|This statement was originally issued by the mfwa.org on April 14, 2016.
On April 10, 2016 security forces stationed at Saaman, a mining community in the Eastern Region of Ghana harassed three Danish journalists from Impact TV, a Denmark-based television station. The security forces also forcefully seized their filming equipment.
The three journalists, Jorgen Ebbe Christensen, Troels Kingo, and Sandra Haugaard were in the country to record a documentary on mining and environment in Ghana. The team had complied with a recently introduced obnoxious and media censoring directive by the Information Services Department (ISD) that require journalists working for foreign media to seek authorisation before conducting any filming activity in the country. The ISD’s authorisation to the Danish journalists had listed the filming of Saaman as part of what has been approved for their coverage.
According to MFWA’s sources, after the team finished filming and were returning, they were accosted by military personnel who had been stationed to offer security at Kibi Goldfields Limited, a local mining firm in the Saaman area. The security forces together with officials of the mining firm forcefully seized the equipment questioning why they had conducted filming within their mining concession.
The incident was subsequently reported to the police in Koforidua, capital of the Eastern Region. The equipment was also subsequently presented to the police and is yet to be released. According to sources the mining company is insisting on accessing content on the video recording equipment before deciding whether to release it or not.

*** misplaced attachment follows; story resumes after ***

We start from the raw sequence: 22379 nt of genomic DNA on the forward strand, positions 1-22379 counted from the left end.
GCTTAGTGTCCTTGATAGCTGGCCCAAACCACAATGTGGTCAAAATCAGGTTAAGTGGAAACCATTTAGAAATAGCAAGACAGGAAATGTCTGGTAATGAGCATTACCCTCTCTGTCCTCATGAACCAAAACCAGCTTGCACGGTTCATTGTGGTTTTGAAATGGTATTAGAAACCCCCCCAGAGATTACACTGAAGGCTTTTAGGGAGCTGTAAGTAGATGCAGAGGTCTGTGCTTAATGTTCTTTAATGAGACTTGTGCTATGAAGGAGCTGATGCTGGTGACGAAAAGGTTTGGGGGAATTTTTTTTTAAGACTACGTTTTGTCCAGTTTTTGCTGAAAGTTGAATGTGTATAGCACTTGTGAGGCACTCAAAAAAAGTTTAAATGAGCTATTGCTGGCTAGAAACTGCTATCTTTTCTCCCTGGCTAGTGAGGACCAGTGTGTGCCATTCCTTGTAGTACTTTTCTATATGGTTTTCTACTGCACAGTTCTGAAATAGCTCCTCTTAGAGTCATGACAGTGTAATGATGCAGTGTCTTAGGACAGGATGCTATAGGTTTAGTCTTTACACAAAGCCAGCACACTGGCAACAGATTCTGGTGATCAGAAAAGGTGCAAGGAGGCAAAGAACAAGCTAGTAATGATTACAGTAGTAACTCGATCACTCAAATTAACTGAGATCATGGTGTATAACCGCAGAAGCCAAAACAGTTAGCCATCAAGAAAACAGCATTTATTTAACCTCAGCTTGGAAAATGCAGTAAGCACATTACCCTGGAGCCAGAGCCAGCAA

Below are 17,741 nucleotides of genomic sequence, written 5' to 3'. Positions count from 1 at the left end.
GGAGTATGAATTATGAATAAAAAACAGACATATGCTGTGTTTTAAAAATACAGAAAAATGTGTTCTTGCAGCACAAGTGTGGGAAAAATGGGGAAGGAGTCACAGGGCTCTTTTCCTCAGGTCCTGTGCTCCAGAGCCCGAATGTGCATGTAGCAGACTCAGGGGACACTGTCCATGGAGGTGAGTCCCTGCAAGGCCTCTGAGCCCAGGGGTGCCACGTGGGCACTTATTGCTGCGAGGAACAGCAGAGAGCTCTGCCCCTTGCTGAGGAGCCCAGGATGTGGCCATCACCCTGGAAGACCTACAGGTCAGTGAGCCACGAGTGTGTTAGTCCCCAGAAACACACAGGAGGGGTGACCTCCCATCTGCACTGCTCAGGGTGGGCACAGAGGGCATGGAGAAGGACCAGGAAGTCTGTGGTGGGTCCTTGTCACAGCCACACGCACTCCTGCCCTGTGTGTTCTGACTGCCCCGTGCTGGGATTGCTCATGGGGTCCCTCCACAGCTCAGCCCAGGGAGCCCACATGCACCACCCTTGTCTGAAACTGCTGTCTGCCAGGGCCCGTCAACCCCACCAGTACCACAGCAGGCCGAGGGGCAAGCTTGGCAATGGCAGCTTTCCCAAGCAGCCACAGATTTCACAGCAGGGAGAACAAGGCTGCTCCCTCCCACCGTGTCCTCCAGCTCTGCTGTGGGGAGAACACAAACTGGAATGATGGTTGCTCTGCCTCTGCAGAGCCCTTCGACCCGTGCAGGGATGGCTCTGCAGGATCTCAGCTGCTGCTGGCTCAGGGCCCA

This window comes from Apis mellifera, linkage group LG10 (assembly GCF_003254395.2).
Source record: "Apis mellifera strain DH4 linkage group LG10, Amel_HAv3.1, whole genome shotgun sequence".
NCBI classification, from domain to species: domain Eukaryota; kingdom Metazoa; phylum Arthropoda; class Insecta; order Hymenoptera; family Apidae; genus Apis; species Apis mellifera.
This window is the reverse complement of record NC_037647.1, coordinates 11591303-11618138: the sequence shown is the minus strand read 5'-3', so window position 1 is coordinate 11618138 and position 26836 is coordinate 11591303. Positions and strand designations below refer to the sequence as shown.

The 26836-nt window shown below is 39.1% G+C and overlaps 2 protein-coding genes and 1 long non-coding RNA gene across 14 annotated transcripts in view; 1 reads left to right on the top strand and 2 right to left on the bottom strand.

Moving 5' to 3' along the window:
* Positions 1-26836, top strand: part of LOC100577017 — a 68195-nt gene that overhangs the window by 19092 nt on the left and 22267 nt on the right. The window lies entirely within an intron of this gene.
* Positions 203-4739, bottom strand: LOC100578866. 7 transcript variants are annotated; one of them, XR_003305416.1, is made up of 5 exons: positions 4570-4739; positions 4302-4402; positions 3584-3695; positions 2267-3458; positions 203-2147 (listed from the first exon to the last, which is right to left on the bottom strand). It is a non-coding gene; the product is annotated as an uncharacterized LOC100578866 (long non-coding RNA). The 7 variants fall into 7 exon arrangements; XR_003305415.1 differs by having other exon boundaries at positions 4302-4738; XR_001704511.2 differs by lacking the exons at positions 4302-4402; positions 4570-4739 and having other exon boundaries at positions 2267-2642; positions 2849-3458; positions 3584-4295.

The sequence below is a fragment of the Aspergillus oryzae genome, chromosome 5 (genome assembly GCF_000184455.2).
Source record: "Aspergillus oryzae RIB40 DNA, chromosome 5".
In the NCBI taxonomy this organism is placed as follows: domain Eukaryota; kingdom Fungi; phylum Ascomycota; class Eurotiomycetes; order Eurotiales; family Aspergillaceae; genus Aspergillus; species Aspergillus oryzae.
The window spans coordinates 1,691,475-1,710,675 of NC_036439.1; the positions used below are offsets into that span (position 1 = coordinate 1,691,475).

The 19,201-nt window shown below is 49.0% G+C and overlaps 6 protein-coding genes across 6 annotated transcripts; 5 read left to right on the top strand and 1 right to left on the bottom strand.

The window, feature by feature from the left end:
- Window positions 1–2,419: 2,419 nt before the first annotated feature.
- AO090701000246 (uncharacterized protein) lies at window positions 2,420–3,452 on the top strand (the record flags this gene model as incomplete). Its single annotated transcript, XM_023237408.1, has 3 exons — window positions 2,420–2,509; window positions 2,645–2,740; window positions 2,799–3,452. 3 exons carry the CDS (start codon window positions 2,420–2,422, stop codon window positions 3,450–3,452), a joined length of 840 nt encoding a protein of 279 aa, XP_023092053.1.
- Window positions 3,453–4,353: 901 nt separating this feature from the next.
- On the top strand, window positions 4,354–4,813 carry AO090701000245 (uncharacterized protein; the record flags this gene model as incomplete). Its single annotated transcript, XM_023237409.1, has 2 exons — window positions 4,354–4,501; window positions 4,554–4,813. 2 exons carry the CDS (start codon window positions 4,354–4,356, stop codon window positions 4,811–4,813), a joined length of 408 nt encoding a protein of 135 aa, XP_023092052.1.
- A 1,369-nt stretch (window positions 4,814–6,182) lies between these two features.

The MFWA finds this development extremely worrying as it infringes on the rights of the journalists and limits the boundaries of media freedom in the country. The MFWA is equally worried about the implementation of the absurd policy by the ISD which seeks to impose direct censorship on journalists working for foreign media.
A recent authorisation issued to foreign journalists by the ISD in line with the policy, lists specific areas and fields that the journalists are allowed to cover and directs the crew to operate “strictly within the mandate given them.”
The said authorisation also required that after the filming, the journalists should “ensure that copies of the video clips are made available to the Information Services Department for Conformity Reality Check before the videos are aired publicly.” This, the ISD said, was a directive by the National Security Council Secretariat.
The directive clearly imposes direct censorship of the media and clearly contravenes provisions in Article 162(2) of Ghana’s 1992 constitution, which states that: “Subject to this constitution and any other law not inconsistent with this constitution, there shall be no censorship in Ghana.” The ISD’s policy is also at variance with Clause 4 of the same Article of the Constitution: “Editors and publishers of newspapers and other institutions of the mass media shall not be subject to control or interference by Government, nor shall they be penalized or harassed for their editorial opinions and views, or the content of their publications.”
The MFWA condemns the attack on the Danish journalists and also calls on the ISD to withdraw the censorship policy.